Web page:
The Halsey Institute of Contemporary Art announces a fall season teeming with exhibitions, lectures, film screenings, special member events, and discussions. From American purgatory to mountain peaks to trash as treasure, the Halsey’s programming is as diverse as it is universal — check out the full lineup below.READ THE FULL STORY [+]
The College of Charleston’s Halsey Institute of Contemporary Art has received a $15,000 National Endowment for the Arts grant for a 2018 exhibition of Cuban artist Roberto Diago’s work, which focuses on racism and the traces of slavery in the Caribbean.
The exhibit is part of the special classes, performances, and events surrounding Cuba en el Horizonte, the college’s semester-long interdisciplinary project. Diago’s status as a Cuban artist was a big draw, Mark Sloan, the director and chief curator of the Halsey Institute, says.
“He is among the most prominent contemporary artists in Cuba, and an emerging voice on the global stage,” Sloan says. “We have a long history of introducing artists like this to the Charleston community.READ THE FULL STORY [+]
With Piccolo Spoleto at an end, the official start of summer happening next week and the kids (hopefully) sent off to camp, it’s time to fill up your calendar with artistic summertime events. Don’t forget to visit our art galleries and events (and take the kids, too!) so those mental muscles don’t atrophy while school is out.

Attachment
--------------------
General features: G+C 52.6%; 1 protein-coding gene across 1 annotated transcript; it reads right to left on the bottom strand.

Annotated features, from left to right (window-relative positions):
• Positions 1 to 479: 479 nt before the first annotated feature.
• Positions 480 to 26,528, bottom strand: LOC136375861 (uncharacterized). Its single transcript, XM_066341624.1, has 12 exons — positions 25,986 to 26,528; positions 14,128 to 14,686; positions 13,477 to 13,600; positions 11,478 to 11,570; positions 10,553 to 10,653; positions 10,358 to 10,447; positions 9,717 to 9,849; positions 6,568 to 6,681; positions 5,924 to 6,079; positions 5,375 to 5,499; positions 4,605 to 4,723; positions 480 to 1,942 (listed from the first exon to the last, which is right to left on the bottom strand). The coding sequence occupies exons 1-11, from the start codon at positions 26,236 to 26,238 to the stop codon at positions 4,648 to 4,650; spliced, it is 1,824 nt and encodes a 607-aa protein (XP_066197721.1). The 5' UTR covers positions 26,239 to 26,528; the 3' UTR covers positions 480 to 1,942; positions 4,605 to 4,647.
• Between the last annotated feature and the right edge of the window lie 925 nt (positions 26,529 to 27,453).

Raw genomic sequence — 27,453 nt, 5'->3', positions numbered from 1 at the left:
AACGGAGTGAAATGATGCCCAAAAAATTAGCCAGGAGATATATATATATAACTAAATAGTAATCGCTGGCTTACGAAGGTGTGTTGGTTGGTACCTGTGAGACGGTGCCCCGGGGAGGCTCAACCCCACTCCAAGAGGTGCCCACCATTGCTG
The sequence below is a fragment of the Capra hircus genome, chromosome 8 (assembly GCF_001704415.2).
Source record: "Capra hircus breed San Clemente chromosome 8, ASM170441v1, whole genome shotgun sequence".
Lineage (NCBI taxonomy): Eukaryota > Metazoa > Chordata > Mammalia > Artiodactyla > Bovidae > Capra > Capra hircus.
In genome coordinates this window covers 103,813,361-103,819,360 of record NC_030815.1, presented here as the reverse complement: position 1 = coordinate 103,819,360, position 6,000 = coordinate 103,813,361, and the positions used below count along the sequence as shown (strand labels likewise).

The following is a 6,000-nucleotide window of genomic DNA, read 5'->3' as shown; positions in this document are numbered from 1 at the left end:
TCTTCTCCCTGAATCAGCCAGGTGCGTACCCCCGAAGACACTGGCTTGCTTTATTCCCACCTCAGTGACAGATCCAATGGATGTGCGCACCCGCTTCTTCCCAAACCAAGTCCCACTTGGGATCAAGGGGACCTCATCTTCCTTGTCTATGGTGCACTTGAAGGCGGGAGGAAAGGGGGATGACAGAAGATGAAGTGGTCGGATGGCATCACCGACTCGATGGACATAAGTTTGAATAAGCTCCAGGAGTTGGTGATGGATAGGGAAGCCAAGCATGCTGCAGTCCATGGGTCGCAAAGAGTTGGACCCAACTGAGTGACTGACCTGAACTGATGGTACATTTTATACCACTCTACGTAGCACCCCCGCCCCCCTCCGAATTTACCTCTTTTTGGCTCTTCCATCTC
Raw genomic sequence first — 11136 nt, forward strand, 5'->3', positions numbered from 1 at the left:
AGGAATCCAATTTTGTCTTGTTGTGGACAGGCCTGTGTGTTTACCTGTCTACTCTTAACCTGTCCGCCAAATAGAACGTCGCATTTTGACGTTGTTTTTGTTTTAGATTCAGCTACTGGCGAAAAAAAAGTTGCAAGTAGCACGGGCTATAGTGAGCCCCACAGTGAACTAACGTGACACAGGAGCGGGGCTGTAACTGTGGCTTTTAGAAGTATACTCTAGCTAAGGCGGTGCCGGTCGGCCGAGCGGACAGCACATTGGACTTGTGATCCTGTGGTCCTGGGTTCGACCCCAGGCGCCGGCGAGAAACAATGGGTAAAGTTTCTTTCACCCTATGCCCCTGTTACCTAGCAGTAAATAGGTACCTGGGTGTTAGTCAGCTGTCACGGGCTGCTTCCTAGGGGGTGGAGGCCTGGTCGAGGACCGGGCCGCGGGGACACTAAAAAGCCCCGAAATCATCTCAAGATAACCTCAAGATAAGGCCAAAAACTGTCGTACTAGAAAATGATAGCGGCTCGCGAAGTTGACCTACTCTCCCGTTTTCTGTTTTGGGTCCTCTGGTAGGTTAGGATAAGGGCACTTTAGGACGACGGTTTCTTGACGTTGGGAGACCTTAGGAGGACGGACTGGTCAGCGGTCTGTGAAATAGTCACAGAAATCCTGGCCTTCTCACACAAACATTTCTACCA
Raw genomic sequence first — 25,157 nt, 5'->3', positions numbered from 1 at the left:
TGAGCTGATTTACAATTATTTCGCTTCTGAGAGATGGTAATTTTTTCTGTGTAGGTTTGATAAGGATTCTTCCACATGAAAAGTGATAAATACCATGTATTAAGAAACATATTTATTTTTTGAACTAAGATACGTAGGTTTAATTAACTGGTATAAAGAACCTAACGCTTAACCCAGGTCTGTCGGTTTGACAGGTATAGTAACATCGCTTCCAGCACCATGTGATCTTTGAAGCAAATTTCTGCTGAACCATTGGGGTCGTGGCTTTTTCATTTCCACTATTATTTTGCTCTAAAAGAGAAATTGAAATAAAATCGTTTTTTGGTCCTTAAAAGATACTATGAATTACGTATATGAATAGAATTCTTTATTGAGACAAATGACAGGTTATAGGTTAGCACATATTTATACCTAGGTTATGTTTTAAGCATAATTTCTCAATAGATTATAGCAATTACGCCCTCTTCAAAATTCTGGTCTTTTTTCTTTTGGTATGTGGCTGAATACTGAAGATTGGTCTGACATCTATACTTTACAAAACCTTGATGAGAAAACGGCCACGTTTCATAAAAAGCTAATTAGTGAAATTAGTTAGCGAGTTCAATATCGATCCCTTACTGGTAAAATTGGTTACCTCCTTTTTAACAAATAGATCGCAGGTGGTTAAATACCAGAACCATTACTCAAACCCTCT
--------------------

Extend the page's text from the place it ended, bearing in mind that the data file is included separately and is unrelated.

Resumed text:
This week the focus is on two events that extend and expand the boundaries of contemporary art and its universal elements. I’ve met a few people who are frightened by the notion of contemporary art, incorrectly assuming contemporary art is distant and filled with indecipherable, confusing or alienating imagery. But, like many of our assumptions, they can be proven wrong through experience. And one of the best experiences is to hear directly from the artist.
Tom Stanley, whose exhibition “Scratching the Surface” is on display at Halsey Institute of Contemporary Art through July 8, will be offering an artist talk and guided gallery walk at 2 p.m. Saturday.
Stanley uses sgraffito in his abstract paintings, a method that scratches a layer of paint on a work to reveal a layer underneath. The underneath layer is sometimes a differing color and gives the painting a depth and contrast you might not see otherwise.READ THE FULL STORY [+]
artGuide art news blog presents Tom Stanley: Scratching the Surface at the Halsey Institute of Contemporary Art. Associated with the College of Charleston, the Halsey Institute of Contemporary Art is a leading contemporary exhibition space in South Carolina. A top destination in the heart of Charleston, the Halsey is a must visit for any art patron.READ THE FULL STORY [+]
At the beginning of the month, The Halsey Institute of Contemporary Art joined the social media campaign #5womenartists; started by The National Museum of Women in the Arts, the goal of the campaign is to “call attention to the inequity women artists face, inspire conversation, and bring awareness to a larger audience.”